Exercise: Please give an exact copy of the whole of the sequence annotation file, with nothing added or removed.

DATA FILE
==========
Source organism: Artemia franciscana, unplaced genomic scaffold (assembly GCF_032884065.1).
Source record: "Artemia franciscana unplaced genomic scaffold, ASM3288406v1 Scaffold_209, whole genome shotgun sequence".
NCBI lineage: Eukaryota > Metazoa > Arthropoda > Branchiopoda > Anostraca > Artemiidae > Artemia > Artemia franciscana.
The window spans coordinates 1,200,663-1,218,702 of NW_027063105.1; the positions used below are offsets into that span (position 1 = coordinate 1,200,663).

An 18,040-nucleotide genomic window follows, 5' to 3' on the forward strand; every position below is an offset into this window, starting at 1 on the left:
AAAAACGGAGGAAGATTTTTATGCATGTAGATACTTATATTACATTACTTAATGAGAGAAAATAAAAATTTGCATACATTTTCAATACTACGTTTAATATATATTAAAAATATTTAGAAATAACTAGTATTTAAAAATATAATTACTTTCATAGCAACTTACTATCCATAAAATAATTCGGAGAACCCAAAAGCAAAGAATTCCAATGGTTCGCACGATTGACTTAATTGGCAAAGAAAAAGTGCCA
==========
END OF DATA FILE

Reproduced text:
Source organism: Artemia franciscana, unplaced genomic scaffold (assembly GCF_032884065.1).
Source record: "Artemia franciscana unplaced genomic scaffold, ASM3288406v1 Scaffold_209, whole genome shotgun sequence".
NCBI lineage: Eukaryota > Metazoa > Arthropoda > Branchiopoda > Anostraca > Artemiidae > Artemia > Artemia franciscana.
The window spans coordinates 1,200,663-1,218,702 of NW_027063105.1; the positions used below are offsets into that span (position 1 = coordinate 1,200,663).

An 18,040-nucleotide genomic window follows, 5' to 3' on the forward strand; every position below is an offset into this window, starting at 1 on the left:
AAAAACGGAGGAAGATTTTTATGCATGTAGATACTTATATTACATTACTTAATGAGAGAAAATAAAAATTTGCATACATTTTCAATACTACGTTTAATATATATTAAAAATATTTAGAAATAACTAGTATTTAAAAATATAATTACTTTCATAGCAACTTACTATCCATAAAATAATTCGGAGAACCCAAAAGCAAAGAATTCCAATGGTTCGCACGATTGACTTAATTGGCAAAGAAAAAGTGCCA